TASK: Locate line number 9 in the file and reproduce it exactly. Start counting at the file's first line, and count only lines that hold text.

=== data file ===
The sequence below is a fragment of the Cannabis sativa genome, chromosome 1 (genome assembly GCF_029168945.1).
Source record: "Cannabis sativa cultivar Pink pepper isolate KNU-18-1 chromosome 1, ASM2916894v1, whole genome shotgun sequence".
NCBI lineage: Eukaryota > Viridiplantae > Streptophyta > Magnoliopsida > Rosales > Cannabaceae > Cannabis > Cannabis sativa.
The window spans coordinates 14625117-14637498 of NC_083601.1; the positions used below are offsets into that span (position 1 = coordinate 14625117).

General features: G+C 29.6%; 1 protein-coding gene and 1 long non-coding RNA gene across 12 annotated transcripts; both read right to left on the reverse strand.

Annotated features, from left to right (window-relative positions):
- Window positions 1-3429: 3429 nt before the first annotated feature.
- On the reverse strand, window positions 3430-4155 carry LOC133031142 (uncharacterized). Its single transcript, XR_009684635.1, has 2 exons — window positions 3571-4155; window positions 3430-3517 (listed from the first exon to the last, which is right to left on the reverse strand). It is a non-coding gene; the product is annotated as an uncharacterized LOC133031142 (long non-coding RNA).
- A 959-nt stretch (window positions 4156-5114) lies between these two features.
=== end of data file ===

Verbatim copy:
- A 959-nt stretch (window positions 4156-5114) lies between these two features.